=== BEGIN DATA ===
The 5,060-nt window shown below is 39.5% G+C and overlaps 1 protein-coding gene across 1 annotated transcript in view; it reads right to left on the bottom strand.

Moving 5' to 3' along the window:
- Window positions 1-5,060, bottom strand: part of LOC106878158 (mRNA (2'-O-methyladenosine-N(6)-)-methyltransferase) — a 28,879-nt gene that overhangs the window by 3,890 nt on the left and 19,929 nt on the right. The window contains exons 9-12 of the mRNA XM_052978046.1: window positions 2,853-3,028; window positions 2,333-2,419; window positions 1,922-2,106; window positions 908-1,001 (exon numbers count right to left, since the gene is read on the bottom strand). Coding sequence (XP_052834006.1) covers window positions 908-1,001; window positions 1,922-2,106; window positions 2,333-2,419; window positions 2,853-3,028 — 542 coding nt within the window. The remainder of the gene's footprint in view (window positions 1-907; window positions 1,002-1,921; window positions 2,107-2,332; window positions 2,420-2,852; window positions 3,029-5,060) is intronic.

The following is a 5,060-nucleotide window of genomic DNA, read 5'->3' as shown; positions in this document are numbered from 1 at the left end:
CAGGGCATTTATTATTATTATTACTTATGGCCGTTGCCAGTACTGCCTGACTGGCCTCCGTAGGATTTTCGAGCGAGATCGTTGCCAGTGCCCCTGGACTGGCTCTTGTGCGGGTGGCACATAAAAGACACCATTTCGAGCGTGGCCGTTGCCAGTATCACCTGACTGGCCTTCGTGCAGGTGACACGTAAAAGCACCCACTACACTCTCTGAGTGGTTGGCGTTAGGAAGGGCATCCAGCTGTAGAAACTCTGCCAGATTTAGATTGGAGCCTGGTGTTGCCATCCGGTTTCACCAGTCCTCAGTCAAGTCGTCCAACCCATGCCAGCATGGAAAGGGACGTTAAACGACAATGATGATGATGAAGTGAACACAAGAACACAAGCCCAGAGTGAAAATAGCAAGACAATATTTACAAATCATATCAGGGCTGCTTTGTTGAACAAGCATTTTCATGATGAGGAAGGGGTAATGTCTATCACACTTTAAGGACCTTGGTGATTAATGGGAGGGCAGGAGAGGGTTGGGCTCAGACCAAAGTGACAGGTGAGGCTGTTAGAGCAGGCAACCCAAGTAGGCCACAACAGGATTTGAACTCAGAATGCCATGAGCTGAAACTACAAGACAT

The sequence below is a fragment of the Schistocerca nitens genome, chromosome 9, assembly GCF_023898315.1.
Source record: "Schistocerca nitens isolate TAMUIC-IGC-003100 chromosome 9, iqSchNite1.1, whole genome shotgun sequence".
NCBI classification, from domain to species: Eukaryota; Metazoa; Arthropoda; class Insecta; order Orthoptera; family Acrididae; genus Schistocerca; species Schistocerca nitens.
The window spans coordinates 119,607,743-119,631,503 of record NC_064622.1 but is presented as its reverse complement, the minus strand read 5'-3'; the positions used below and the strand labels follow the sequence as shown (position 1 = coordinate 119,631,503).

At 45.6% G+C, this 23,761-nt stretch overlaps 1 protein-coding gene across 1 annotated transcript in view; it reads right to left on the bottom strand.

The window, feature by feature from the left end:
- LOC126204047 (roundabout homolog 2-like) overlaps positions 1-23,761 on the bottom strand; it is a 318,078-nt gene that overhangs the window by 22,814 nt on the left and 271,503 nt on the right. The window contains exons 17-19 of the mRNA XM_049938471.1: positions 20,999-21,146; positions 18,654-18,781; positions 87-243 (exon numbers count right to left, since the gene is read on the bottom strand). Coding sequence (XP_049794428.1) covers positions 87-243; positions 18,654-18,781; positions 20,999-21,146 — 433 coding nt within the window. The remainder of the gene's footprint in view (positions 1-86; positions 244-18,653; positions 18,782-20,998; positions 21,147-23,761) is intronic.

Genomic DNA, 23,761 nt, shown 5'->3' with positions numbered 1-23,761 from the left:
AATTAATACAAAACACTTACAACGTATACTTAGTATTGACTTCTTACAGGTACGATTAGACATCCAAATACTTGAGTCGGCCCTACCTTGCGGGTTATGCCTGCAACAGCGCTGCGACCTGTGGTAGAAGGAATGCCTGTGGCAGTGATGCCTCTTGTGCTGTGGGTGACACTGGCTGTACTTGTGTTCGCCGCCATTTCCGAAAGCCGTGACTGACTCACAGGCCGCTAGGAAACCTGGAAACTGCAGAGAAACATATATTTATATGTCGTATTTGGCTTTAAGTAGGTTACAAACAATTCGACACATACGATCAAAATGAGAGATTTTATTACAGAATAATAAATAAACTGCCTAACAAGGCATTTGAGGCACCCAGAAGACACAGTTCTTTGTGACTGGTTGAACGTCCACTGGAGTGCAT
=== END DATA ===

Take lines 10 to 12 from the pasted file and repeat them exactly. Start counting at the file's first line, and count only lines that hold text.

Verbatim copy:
At 45.6% G+C, this 23,761-nt stretch overlaps 1 protein-coding gene across 1 annotated transcript in view; it reads right to left on the bottom strand.

The window, feature by feature from the left end:
- LOC126204047 (roundabout homolog 2-like) overlaps positions 1-23,761 on the bottom strand; it is a 318,078-nt gene that overhangs the window by 22,814 nt on the left and 271,503 nt on the right. The window contains exons 17-19 of the mRNA XM_049938471.1: positions 20,999-21,146; positions 18,654-18,781; positions 87-243 (exon numbers count right to left, since the gene is read on the bottom strand). Coding sequence (XP_049794428.1) covers positions 87-243; positions 18,654-18,781; positions 20,999-21,146 — 433 coding nt within the window. The remainder of the gene's footprint in view (positions 1-86; positions 244-18,653; positions 18,782-20,998; positions 21,147-23,761) is intronic.